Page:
Zangwill has some unique characteristics not derived from Hume, however. Importantly, Zangwill's book shows a full commitment to the puzzle plot. Zangwill's 1895 preface to the book is the first statement known to me of the principle of fair play in detective fiction, although he does not actually use the term "fair play".


The Locked Room


Chapter 4 of Zangwill's story contains multiple proposed solutions to his locked room puzzle. It is a virtual locked room lecture, 44 years before Carr's famous one in The Three Coffins (1935). The immense variety of solutions suggested makes "The Big Bow Mystery" not just a single mystery, but virtually an entire genre of "Locked room fiction", all in itself. Did Zangwill dream up all of these ideas by himself? Are they references to earlier authors? Did he incorporate ideas from his readers' letters? (The novel appeared serially, and Zangwill's preface describes the mass of proposed solutions he received from readers.) Zangwill might not have invented the locked room mystery, but he definitely crystallized it as a genre with this book.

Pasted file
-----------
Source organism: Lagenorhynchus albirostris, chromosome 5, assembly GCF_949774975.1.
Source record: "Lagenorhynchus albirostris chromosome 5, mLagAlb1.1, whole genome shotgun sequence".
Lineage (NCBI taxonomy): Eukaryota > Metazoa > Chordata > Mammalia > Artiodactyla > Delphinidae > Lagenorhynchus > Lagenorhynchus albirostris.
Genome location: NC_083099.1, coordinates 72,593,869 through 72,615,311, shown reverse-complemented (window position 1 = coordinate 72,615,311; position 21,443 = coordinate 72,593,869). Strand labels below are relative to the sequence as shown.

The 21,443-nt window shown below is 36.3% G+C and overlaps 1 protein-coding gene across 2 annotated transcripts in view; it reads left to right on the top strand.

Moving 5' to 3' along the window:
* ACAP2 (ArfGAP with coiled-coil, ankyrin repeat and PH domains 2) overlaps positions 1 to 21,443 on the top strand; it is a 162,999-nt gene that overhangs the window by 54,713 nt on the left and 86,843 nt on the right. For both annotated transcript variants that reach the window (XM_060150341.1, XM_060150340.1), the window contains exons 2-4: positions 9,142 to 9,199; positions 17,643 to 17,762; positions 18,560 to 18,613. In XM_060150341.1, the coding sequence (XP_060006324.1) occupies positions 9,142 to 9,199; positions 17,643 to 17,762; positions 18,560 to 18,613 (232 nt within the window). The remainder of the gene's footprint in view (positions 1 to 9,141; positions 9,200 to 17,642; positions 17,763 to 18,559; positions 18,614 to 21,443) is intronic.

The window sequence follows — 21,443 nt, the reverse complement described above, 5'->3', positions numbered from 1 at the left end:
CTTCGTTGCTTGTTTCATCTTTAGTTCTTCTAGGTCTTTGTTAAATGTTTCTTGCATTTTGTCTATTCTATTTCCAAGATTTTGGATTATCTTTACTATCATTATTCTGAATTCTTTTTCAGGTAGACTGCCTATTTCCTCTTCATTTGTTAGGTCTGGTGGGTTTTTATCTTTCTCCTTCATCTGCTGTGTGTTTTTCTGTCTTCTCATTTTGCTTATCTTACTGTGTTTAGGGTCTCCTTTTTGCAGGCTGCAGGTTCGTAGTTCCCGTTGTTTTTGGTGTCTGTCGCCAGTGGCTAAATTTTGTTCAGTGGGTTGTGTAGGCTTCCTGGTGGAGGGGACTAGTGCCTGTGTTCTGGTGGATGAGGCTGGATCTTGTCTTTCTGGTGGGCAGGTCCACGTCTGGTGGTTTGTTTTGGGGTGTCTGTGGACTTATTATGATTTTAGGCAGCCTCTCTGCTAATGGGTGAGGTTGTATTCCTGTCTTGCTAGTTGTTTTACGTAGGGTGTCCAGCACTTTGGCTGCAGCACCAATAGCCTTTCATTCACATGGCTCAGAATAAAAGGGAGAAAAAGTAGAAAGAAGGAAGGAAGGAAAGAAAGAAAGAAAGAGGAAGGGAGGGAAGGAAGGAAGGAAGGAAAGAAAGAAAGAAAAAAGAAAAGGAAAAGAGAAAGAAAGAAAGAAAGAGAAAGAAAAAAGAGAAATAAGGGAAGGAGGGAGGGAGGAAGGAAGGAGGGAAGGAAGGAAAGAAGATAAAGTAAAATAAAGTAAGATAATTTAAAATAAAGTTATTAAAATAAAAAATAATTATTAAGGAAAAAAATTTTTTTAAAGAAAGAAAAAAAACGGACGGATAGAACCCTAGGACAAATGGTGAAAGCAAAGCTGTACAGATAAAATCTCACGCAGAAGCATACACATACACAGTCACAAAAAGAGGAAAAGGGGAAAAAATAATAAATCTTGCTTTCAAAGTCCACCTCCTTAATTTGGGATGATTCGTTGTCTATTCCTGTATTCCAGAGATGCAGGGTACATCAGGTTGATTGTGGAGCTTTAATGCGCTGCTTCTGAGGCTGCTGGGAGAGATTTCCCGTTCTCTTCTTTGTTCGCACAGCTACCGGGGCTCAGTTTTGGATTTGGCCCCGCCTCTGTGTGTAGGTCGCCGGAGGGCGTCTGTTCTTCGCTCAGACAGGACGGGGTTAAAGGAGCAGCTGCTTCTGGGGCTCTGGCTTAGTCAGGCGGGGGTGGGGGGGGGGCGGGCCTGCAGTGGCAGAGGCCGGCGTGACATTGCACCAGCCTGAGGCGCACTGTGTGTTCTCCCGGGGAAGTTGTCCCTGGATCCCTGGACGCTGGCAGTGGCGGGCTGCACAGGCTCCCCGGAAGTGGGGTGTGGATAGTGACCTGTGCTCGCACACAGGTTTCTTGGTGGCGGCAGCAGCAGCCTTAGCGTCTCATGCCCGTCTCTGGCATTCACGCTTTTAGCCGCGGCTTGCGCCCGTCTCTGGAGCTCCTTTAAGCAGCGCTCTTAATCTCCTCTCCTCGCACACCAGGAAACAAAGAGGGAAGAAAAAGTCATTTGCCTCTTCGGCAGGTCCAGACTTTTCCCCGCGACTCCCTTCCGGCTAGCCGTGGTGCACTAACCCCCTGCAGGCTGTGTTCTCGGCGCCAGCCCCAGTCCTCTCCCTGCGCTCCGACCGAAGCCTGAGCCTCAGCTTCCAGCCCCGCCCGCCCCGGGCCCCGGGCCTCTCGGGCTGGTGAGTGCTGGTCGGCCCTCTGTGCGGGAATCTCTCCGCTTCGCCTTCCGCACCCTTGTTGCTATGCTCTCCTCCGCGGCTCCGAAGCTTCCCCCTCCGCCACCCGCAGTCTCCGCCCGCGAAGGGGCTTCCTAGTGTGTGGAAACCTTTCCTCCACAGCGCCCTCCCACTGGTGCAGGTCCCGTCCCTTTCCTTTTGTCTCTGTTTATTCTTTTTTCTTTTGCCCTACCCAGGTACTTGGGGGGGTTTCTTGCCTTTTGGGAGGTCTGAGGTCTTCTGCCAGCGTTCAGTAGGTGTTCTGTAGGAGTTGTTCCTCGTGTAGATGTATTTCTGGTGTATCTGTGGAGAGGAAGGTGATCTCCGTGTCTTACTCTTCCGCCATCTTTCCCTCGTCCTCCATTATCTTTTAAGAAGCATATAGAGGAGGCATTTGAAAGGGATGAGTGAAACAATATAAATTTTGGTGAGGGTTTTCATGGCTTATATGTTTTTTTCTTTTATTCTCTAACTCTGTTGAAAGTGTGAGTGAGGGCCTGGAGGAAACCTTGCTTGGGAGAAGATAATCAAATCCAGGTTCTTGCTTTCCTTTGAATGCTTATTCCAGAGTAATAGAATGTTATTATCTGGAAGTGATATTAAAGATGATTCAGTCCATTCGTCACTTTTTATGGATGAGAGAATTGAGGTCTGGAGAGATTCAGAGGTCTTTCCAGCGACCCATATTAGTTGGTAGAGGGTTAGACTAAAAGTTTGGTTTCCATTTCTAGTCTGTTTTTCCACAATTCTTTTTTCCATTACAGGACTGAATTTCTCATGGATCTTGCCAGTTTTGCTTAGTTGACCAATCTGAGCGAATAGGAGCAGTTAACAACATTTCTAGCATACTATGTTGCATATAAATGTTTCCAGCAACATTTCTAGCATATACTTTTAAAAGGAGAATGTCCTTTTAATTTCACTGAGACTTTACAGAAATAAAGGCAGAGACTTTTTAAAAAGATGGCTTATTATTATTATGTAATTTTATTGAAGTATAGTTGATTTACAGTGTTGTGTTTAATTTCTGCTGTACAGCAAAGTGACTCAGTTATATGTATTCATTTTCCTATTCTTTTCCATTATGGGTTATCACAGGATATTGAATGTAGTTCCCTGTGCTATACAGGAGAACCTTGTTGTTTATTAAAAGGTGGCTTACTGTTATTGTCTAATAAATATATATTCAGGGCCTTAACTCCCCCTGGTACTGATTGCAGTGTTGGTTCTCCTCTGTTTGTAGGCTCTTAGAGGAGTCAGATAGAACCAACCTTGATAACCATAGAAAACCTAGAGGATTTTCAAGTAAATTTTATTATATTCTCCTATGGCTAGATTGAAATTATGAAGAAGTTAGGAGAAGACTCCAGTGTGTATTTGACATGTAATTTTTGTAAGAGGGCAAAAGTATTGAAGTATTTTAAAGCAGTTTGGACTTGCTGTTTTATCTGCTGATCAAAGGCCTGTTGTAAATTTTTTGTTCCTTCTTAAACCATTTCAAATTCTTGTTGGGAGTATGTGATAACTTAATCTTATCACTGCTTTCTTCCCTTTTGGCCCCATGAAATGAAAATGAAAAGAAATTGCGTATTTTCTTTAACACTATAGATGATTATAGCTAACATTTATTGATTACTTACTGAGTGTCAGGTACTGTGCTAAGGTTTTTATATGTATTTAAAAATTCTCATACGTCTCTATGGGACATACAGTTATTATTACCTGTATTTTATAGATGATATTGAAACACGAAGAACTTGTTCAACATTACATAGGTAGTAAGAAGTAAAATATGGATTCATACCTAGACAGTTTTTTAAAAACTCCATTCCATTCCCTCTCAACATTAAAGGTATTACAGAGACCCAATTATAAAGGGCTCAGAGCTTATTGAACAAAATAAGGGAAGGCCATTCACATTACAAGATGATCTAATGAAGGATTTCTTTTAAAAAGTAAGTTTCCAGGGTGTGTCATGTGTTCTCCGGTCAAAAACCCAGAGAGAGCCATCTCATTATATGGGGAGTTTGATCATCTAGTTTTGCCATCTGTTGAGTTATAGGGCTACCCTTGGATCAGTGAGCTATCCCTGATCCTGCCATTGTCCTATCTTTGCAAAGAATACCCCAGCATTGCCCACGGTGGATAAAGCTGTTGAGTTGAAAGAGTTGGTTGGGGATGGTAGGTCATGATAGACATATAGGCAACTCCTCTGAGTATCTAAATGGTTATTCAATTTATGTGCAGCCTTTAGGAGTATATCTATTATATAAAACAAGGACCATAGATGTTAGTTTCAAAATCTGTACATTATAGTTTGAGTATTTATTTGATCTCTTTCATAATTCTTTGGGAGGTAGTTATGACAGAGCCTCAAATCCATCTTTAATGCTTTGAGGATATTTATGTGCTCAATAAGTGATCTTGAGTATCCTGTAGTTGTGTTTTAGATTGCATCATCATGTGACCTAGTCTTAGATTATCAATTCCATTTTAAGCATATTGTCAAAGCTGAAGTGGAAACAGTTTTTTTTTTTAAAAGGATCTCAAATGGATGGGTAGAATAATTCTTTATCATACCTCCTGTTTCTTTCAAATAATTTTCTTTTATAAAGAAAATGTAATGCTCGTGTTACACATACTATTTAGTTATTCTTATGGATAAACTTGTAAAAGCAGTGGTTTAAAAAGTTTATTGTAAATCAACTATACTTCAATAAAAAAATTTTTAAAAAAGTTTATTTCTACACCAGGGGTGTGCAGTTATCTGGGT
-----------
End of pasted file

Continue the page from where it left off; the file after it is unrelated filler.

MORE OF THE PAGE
Zangwill's book explicitly invokes Edgar Allan Poe's "Murders in the Rue Morgue" (1841) as its ancestor. There was a whole Victorian tradition of direct variations on Poe's tale, largely by casebook writers such as Charles Martel, M.M.B., and the casebook-influenced Arthur Morrison. All of these writers limited themselves to very small variations on Poe's original solution. Zangwill is vastly more inventive. His chapter 4 lists a large number of far more ingenious variations on Poe. Then his actual solution at the end of the tale develops a radically different approach from Poe's to the impossible crime, one not dependent on physical objects, but on deceptive rearrangements in time and space. This is the major new direction to be followed by 20th Century locked room fiction, especially G.K. Chesterton and his successors.


Zangwill's use of multiple proposed solutions also anticipates such Golden Age books as Bentley's Trent's Last Case, Berkeley's The Poisoned Chocolates Case, and Queen's The Greek Coffin Mystery.


The best part of Zangwill's story is the first four chapters, which outline the mystery plot, together with the final chapter. Most of the other, later chapters, outline a blind alley in the investigation, and contain a great deal of off beat characterizations. This is a bit padded.


Mike Grost